Southern and Central America and the Caribbean regions: In these regions, Dominican Republic is the highest pigeonpea growing country (17000 ha) with an average yield of 945 kg/ ha (FAO, 2008). The other pigeonpea growing countries are Panama, Venezuela, Jamaica, Trinidad & Tobago, Puerto Rico, and Grenada. Pigeonpea in these countries is essentially a small farmers enterprise but at national levels, it is an important crop. The first vegetable type variety released in the West Indies was Prensado. It was early in maturity and determinate in growth habit. Subsequently, three more varieties Tobago, St.Augustine, and Lasiba were released, which were similar to traditional types in their phenology and are still under cultivation. In Dominican Republic, pigeonpea is mainly grown by small farmers and about 80% of the annual harvest is exported in the form of canned or frozen green peas. According to Mansfield (1981), in Dominican Republic four pigeonpea varieties are recognized. These are Kaki, Pinto Villalba, UASD, and Year-round. All these varieties have long pods with large and white seeds. In Puerto Rico, Kaki is the most popular pigeonpea variety (Aponte 1963) and 2B Bushy is another early maturing semi-dwarf variety. Subsequently, a few vegetable type varieties such as Panameno, Amarillo, Kaki, Saragateado, and Totiempo (Rivas and Rivas 1975) were also released. Also, there have been recent releases of pigeonpea varieties in Puerto Rico and Dominican Republic. These include Guerrero and Cortada, and Navideo. According to Rivas and Rivas (1975), in Venezuela a cultivar Panameno was released in 1972. E. Cultivation of vegetable pigeonpea Pigeonpea is known to be highly sensitive to major environmental factors such as photo-period and temperature which influence the development of plant phenology. Late maturing non - determinate types require 40,000 50,000 plants/ha for optimum yields. Backyard and bund cultivation: For domestic use, many families grow pigeonpea plants in their backyards (Fig. 2).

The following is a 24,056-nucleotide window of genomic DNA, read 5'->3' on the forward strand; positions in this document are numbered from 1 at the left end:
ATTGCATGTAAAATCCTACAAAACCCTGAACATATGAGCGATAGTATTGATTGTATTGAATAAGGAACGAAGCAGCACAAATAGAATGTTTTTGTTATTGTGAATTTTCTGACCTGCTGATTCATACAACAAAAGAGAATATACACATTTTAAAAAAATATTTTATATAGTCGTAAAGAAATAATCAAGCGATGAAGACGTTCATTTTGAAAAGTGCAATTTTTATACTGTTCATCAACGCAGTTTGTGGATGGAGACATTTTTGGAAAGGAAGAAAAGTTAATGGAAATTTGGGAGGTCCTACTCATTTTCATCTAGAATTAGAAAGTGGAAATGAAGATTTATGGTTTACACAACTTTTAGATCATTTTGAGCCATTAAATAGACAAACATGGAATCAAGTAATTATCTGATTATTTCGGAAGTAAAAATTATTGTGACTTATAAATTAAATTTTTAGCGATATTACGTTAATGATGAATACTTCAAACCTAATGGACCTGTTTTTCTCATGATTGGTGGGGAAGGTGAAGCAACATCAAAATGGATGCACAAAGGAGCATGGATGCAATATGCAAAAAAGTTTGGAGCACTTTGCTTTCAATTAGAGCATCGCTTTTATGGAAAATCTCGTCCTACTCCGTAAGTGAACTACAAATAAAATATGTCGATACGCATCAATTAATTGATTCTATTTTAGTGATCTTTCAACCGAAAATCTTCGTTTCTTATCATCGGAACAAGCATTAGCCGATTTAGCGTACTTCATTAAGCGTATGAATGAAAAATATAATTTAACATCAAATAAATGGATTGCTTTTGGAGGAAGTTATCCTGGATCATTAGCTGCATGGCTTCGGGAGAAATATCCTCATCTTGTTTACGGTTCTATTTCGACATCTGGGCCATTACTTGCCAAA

Fig 1. Green pods and seeds of ICP 7035, a popular vegetable variety

state for both green and dry seed harvests. In southern India, the large - seeded lines such as HY - 3C and TTB - 6 are also popular as vegetable. In hilly tribal areas of India, a large number of large - seeded landraces are traditionally grown for vegetable purpose. Scientists at ICRISAT have also bred an early maturing determinate variety ICPL 87 which is also used for dual purpose. It produces pods for relatively longer time and allows 2 - 4 pickings within a year. Africa: The first early maturing variety ICPL 87091 was released in Kenya, Malawi, Uganda, and Tanzania for vegetable as well as dry seed production. In eastern and southern Africa, about 20% of the farmers have adopted new medium maturing pigeonpea varieties like ICEAP 00554 and ICEAP 00557 both for grain as well as green vegetable purposes. In Tanzania, about 50% of the farmers in Babati district have adopted new varieties and pigeonpea production area has now extended to the neighbouring districts of Karatu and Mbulu (SN Silim, personal communication). The adoption of a late maturing, market preferred variety ICEAP 00040 in northern and central Tanzania, Kenya, and Malawi has resulted in increased grain yields.